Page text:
WASHINGTON - The board of the Financial Accounting Foundation announced yesterday that it approved changes to the oversight, structure, and operations of the two standard-setting bodies it oversees, the Governmental Accounting Standards Board, which sets standards state and local governments, and the Financial Accounting Standards Board, which establishes accounting standards for corporations and nonprofit organizations.

Though the changes are billed as a way to boost the independence of the standards-setting process, the FAF's announcement omitted any mention of a controversial proposal that would void a carefully negotiated 1984 agreement allowing two governmental groups - the Government Finance Officers Association and the National Association of State Auditors, Comptrollers and Treasurers - to elect three members to the FAF board.

FAF chairman Robert E. Denham said that the foundation is still negotiating with the governmental groups, which had warned they would consider seeking a new accounting standards-setter for states and localities if the FAF approved the proposal unilaterally.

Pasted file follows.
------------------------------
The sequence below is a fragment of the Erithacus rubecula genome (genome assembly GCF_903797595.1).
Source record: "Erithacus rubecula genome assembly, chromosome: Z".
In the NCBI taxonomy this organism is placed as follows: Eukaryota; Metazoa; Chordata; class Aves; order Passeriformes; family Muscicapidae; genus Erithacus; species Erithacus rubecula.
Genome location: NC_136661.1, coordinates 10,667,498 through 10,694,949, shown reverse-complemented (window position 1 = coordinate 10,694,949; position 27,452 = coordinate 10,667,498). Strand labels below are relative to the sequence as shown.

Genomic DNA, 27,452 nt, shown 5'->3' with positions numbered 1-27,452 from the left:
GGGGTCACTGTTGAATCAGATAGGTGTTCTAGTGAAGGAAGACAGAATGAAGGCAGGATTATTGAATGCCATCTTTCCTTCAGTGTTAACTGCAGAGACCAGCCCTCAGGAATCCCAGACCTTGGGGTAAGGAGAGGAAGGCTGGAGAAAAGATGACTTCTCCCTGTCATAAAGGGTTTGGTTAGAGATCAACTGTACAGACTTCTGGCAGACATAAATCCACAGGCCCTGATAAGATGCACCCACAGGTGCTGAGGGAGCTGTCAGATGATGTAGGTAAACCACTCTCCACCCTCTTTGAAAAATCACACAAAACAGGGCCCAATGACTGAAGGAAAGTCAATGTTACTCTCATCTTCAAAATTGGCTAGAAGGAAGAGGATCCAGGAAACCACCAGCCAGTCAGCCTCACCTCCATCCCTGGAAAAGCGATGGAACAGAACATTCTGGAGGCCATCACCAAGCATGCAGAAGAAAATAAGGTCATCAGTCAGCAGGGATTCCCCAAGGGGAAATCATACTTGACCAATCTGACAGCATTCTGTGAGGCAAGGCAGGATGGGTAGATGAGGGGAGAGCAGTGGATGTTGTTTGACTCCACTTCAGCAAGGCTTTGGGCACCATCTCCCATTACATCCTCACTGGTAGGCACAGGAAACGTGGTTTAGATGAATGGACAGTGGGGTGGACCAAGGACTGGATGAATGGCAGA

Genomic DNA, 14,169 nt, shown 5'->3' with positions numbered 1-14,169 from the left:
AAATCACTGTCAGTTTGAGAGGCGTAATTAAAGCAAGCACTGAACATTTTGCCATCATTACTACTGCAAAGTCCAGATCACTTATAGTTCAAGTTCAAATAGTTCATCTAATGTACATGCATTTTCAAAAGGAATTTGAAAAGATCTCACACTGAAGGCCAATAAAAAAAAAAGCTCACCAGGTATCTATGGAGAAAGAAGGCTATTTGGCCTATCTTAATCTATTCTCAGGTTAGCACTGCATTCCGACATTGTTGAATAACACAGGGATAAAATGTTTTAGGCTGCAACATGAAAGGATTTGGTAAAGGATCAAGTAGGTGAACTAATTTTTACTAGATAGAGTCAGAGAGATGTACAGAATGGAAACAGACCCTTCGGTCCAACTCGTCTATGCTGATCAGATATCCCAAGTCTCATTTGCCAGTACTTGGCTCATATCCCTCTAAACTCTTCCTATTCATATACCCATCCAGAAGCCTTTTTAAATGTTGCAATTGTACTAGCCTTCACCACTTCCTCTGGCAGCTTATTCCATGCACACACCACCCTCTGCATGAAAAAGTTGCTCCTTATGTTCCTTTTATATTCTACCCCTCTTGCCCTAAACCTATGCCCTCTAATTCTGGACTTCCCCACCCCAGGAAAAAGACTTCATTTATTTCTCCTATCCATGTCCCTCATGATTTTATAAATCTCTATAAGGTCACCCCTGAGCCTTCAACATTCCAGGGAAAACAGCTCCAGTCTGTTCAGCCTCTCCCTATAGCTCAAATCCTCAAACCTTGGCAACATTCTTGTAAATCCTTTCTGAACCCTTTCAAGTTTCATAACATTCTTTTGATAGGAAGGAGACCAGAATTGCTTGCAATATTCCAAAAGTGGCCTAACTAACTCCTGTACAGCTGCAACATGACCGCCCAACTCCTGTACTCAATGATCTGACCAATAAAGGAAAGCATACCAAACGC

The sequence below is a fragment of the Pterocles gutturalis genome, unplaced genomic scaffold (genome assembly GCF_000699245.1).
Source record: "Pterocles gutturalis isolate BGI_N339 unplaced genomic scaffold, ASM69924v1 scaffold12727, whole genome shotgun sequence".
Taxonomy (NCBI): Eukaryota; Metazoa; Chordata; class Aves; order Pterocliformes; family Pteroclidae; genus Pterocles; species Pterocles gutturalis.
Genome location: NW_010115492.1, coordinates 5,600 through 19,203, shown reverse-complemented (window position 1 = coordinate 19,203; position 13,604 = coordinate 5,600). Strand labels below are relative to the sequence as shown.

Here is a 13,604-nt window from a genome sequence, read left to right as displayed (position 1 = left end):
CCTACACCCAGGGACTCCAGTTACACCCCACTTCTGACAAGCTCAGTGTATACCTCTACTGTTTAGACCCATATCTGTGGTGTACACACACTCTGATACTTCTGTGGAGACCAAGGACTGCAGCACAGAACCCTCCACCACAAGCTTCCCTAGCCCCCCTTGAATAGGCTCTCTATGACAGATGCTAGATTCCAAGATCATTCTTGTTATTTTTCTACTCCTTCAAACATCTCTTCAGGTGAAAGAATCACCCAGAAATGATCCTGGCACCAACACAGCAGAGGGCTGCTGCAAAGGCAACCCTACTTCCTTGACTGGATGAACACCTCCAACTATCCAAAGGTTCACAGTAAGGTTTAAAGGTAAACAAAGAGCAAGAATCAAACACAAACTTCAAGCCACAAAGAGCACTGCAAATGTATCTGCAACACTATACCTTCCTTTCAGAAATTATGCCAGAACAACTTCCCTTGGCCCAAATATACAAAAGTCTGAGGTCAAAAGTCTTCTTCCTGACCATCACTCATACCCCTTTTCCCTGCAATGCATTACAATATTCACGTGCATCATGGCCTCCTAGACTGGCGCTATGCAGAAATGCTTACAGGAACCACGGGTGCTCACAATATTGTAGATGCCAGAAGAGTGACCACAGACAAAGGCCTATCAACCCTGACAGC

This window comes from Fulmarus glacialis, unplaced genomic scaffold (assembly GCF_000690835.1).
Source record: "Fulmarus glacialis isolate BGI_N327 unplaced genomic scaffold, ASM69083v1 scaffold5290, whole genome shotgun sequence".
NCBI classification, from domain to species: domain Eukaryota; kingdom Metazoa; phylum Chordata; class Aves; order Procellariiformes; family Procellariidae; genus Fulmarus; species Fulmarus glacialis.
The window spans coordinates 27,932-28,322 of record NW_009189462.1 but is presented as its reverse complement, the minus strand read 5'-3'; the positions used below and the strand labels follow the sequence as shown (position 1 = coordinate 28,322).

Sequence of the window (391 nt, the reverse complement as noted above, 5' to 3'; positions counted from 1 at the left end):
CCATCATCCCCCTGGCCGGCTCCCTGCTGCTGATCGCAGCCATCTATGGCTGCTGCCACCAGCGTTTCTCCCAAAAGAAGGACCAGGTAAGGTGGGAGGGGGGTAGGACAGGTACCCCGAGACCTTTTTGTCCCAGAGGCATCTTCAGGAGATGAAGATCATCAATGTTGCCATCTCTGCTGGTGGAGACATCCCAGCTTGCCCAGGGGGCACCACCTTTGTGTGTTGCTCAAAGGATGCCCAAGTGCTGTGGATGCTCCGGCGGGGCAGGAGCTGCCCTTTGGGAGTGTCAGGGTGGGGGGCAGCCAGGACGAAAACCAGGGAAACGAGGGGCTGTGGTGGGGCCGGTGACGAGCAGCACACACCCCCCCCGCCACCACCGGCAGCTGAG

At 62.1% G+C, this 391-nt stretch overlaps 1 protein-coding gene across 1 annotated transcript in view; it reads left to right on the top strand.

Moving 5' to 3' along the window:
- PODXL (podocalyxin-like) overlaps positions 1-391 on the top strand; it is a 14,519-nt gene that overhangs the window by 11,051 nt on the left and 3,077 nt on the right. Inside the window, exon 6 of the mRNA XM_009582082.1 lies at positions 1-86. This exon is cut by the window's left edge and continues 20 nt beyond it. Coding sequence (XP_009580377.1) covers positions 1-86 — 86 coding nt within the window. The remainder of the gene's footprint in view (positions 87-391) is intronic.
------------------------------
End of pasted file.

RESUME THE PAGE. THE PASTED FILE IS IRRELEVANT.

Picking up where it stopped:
"We think those discussions are important," Denham said, speaking to reporters at the conclusion of the FAF board meeting. "We're approaching them in good faith believing we'll achieve a solution to some of the issues we have."

A spokesman said the FAF hopes to conclude the negotiations before its next board meeting in May.

The proposal to change the way governmental groups nominate the FAF board members comes after the GFOA in March called for the FAF to put GASB out of business and transfer governmental accounting standards setting to the FASB. GFOA has argued that GASB is repeatedly overstepping its bounds, though FAF officials disagree.

When the FAF unveiled its proposal last year, it sought to restrict governmental group only to nominating board members while expanding the number of groups involved in the nomination process. Under the proposal, only the board could elect nominees.

Subscribe Now

Independent and authoritative analysis and perspective for the bond buying industry.

14-Day Free Trial

No credit card required. Complete access to articles, breaking news and industry data.